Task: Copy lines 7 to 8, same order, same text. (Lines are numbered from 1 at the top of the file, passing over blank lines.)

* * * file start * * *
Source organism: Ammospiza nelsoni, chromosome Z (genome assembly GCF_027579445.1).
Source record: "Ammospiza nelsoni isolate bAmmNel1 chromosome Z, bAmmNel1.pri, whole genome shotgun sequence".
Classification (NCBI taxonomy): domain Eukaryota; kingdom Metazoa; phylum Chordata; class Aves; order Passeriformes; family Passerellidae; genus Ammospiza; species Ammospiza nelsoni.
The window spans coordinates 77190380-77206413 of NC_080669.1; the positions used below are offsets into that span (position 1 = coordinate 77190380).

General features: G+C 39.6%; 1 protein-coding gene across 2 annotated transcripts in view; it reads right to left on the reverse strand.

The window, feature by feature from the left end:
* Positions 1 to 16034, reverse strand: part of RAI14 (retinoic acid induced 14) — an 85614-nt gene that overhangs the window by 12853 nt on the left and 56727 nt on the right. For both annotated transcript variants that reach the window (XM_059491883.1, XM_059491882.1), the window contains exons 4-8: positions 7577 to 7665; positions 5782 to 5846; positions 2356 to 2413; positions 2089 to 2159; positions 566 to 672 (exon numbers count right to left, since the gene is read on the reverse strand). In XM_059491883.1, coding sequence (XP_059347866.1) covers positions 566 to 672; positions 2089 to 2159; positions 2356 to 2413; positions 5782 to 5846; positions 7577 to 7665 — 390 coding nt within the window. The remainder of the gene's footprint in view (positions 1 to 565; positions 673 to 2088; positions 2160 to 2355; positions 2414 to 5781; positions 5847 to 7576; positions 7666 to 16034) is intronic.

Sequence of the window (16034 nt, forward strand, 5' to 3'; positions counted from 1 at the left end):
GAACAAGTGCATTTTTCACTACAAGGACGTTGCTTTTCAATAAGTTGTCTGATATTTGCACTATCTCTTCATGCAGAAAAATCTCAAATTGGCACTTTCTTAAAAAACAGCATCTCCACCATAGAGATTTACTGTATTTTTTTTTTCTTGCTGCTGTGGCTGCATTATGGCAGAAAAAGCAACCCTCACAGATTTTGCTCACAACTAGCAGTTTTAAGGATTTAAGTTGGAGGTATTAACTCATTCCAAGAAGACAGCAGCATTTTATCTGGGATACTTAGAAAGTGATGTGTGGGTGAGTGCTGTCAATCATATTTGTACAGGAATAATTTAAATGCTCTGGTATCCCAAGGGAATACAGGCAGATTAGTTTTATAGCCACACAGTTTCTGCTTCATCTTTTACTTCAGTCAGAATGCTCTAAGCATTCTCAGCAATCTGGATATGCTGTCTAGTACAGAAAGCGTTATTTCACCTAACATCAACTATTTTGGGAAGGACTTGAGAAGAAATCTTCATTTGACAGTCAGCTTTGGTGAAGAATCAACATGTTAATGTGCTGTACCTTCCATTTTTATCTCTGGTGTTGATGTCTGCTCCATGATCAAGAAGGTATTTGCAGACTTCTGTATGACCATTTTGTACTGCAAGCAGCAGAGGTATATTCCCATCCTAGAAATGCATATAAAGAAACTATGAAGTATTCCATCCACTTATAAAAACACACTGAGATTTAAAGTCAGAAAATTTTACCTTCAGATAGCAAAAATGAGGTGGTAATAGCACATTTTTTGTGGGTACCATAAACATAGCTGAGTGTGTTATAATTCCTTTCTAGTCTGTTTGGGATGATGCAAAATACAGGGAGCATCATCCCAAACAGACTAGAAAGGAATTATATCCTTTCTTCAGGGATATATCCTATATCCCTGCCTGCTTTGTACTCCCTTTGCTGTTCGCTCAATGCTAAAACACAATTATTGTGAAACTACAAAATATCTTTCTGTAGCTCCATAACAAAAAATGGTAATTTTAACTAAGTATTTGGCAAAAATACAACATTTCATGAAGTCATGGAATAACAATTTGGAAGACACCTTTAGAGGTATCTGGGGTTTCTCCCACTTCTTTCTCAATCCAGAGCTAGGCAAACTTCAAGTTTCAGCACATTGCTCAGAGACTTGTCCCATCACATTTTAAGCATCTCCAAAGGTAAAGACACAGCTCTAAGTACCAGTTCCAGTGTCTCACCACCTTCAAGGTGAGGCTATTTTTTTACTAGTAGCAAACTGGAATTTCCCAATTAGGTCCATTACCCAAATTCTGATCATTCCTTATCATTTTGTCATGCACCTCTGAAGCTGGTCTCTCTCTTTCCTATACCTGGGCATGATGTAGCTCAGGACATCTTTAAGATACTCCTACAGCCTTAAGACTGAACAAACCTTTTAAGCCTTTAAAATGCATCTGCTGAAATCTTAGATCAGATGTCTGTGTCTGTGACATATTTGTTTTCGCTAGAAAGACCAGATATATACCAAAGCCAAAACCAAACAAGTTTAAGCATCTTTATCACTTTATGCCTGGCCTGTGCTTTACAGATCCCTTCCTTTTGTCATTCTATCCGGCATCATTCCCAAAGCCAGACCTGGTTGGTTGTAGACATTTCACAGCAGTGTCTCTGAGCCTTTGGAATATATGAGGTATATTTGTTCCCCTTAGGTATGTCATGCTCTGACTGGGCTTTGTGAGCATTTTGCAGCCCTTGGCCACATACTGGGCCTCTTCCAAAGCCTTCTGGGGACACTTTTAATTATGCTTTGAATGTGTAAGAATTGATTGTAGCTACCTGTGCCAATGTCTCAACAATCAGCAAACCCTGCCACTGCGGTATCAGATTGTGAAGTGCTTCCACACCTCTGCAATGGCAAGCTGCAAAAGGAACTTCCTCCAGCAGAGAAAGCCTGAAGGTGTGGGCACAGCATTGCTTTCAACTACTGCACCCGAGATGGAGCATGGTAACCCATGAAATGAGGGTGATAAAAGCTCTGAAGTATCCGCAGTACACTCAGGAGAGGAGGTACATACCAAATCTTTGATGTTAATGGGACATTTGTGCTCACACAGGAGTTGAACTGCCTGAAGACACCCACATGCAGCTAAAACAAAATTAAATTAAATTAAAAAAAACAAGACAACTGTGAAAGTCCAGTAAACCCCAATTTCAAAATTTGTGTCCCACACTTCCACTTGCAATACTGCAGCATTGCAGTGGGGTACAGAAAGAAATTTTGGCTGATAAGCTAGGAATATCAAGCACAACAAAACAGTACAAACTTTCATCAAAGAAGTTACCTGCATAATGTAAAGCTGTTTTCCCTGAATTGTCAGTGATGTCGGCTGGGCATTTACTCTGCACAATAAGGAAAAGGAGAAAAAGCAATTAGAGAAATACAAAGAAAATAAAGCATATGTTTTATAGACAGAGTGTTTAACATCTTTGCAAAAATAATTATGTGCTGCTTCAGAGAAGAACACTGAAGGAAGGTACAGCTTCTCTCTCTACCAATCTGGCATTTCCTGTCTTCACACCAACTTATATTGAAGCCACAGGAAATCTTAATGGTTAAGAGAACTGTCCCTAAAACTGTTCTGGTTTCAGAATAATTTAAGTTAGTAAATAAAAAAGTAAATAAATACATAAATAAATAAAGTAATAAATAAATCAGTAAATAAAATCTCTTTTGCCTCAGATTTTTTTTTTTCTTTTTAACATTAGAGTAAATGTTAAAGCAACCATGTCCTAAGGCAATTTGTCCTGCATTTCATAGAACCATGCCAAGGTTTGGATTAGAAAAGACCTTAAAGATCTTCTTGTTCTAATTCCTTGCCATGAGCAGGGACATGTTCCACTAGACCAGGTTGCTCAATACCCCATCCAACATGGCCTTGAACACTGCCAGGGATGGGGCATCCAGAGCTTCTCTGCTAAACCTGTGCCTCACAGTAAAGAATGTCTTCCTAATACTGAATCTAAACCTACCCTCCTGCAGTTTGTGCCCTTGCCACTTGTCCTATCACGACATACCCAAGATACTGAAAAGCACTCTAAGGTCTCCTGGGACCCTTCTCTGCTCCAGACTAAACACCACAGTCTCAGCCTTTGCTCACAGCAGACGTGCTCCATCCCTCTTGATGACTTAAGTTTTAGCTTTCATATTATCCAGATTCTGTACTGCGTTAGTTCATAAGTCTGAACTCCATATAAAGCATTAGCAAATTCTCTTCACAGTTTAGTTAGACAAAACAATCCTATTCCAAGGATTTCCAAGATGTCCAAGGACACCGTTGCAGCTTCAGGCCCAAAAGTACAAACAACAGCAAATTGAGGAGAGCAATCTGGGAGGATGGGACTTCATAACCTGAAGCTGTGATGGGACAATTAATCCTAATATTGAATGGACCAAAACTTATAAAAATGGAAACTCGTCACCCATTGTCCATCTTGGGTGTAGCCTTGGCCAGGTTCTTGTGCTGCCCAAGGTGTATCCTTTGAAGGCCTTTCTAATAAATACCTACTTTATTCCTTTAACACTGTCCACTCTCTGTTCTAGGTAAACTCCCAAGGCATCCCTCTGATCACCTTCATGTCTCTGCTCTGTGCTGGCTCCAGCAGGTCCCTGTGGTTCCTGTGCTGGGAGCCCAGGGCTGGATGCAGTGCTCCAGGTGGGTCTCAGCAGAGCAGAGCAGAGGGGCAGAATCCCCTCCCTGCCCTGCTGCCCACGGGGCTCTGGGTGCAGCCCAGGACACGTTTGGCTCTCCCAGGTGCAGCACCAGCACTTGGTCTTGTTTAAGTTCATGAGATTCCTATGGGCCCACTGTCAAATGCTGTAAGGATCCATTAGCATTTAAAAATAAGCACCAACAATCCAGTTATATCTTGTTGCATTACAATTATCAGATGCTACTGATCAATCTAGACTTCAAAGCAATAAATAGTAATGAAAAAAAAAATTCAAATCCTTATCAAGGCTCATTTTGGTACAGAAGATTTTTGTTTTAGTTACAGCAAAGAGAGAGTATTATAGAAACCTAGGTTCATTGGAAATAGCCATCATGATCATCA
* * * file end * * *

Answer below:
* Positions 1 to 16034, reverse strand: part of RAI14 (retinoic acid induced 14) — an 85614-nt gene that overhangs the window by 12853 nt on the left and 56727 nt on the right. For both annotated transcript variants that reach the window (XM_059491883.1, XM_059491882.1), the window contains exons 4-8: positions 7577 to 7665; positions 5782 to 5846; positions 2356 to 2413; positions 2089 to 2159; positions 566 to 672 (exon numbers count right to left, since the gene is read on the reverse strand). In XM_059491883.1, coding sequence (XP_059347866.1) covers positions 566 to 672; positions 2089 to 2159; positions 2356 to 2413; positions 5782 to 5846; positions 7577 to 7665 — 390 coding nt within the window. The remainder of the gene's footprint in view (positions 1 to 565; positions 673 to 2088; positions 2160 to 2355; positions 2414 to 5781; positions 5847 to 7576; positions 7666 to 16034) is intronic.

Sequence of the window (16034 nt, forward strand, 5' to 3'; positions counted from 1 at the left end):